What is Sambal?
Recently Chef Edward Lee and Bourbon Barrel Foods have teamed up to create an original Sambal Hot sauce. It got us thinking that many consumers might not know the origin, varieties, and uses of this common condiment.
Sambal is commonly referred to as a hot sauce spicy paste, or relish that has been popularized in many countries across Southeast Asia. However, the category is vast and holds hundreds of different varieties of the recipe itself. Typically you will find the main ingredient in Sambal is a mixture of chili peppers popular to the region with secondary ingredients that are likely to include fish or shrimp sauce and will usually contain small amounts of ingredients to enhance the flavor profile such as vinegar, or other pungent vegetables.
The word Sambal is an Indonesian loan-word of Javanese origin. It is native to the cuisine of Malaysia, Sri Lanka, and Singapore.
There are many different interpretations and varieties of sambal sauce. Indonesia alone has over 300 varieties of sambal. The texture can also vary, Sambal textures range from a course relish to a smooth puree. Traditionally sambal is made by using a mortar and pestle to achieve the course ground chili paste texture.
The most famous sambal to rise in the United States is known as Sriracha. Sriracha is more of a puree style found in many western grocery stores and restaurants. It is quickly growing to become one of America’s most popular condiments. You may also recognize the paste form of sambal if you frequent Southeast Asian restaurants.
Chef Edward Lee was born and raised in Brooklyn New York to Koren parents. He has been cooking since the age of eleven and often credits his grandmother with sparking his interest in food. Ed Lee’s approach to cooling frequently blends his Korean heritage with his love for the Sothern United States. His inspiration for his Sambal Hot Sauce was to take you on a mouth watering journey beginning with traditional layers of fermented chili paste, anchovies, and soy and ending with sweet smokey flavors inspired by his home in the South. Lee uses Kentucky sourced Sorghum to give his sauce a sweet finish. Through his research in the product, he found that Sambal can either be too sweet or too spicy. He was compelled to create a sauce the was pleasant and flavorful.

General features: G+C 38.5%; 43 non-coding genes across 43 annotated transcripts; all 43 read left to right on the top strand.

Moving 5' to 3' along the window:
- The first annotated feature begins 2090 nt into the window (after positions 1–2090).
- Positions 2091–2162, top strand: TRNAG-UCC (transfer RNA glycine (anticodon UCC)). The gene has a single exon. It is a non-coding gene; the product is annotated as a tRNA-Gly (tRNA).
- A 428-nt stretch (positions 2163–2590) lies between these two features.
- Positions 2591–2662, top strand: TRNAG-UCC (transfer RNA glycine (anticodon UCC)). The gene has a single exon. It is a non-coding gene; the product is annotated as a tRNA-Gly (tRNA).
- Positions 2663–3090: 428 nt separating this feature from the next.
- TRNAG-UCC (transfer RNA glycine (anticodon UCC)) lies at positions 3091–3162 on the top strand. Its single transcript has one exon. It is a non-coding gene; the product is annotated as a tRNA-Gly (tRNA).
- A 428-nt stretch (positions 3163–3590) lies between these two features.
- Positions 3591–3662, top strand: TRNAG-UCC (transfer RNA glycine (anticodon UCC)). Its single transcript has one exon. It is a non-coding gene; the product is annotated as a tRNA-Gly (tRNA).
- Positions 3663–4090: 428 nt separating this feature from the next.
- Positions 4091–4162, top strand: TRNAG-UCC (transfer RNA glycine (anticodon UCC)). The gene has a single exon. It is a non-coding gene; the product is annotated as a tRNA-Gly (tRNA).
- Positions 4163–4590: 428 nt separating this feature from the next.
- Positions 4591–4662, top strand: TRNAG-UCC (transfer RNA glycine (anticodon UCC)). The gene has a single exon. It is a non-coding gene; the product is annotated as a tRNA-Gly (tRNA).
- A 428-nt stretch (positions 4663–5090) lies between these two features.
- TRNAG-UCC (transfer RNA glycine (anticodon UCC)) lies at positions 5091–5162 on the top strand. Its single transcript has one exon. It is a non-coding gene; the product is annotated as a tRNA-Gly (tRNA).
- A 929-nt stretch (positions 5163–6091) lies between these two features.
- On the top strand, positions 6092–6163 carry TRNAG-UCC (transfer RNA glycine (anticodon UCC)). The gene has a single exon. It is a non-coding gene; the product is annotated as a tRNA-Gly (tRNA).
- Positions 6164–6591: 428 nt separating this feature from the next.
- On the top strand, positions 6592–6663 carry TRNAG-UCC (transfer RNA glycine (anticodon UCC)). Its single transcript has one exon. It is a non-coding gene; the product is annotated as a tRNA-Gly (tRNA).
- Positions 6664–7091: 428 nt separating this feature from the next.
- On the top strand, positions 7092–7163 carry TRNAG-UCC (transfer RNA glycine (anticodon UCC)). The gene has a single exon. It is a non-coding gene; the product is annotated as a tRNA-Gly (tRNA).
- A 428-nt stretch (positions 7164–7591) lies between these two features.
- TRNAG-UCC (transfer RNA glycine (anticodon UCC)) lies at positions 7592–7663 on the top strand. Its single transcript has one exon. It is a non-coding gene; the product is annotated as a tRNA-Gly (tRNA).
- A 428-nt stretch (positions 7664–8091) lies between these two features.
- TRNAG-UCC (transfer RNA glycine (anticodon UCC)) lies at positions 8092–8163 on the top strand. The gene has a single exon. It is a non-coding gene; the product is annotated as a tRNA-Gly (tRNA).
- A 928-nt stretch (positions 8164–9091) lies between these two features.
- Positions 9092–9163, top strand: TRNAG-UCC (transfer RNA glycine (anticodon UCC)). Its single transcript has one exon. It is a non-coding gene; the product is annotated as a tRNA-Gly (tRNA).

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Edward Lee, owner of 610 Magnolia, Milkwood and the soon-to-open Whiskey Dry at Fourth Street Live, is launching his own hot sauce line. Chef Edward Lee‘s Sambal Hot Sauce comes through a partnership between Lee and Bourbon Barrel Foods LLC.
You can get this at Bourbon Barrel Foods store on Frankfort Avenue or online for $12 for a 200-milliliter bottle (about 6.8 ounces). Bourbon Barrel Foods is known for its barrel-aged sauces, sorghum, spices and other items, but this one doesn’t contain any bourbon and wasn’t barrel-aged. Bourbon Barrel Foods founder and president Matt Jamie said this sauce is all about Lee.
“We wanted to make a hot sauce that was flavorful,” rather than just hot, Lee said. Hot sauces, in general, can be either too sweet or too spicy. “We wanted a hot sauce that was obviously spicy but also had flavor, had nuance,” Lee said.
Lee has been offering this same sauce at Milkwood since it opened in 2013.
He’d never bottled a product before but was curious about it and had people asking about this sauce frequently. He and Jamie did a test run, and it turned out to be popular in the Bourbon Barrel Foods store.
“He’s such a genius,” Jamie said of Lee, adding that his knowledge of a variety of food and flavors came into play as the recipe was being crafted. The sauce contains a blend of cayenne pepper mash as well as other spices, fish sauce, vinegar, sorghum and soy sauce.
“I think it’s the best hot sauce I’ve ever had,” Jamie said.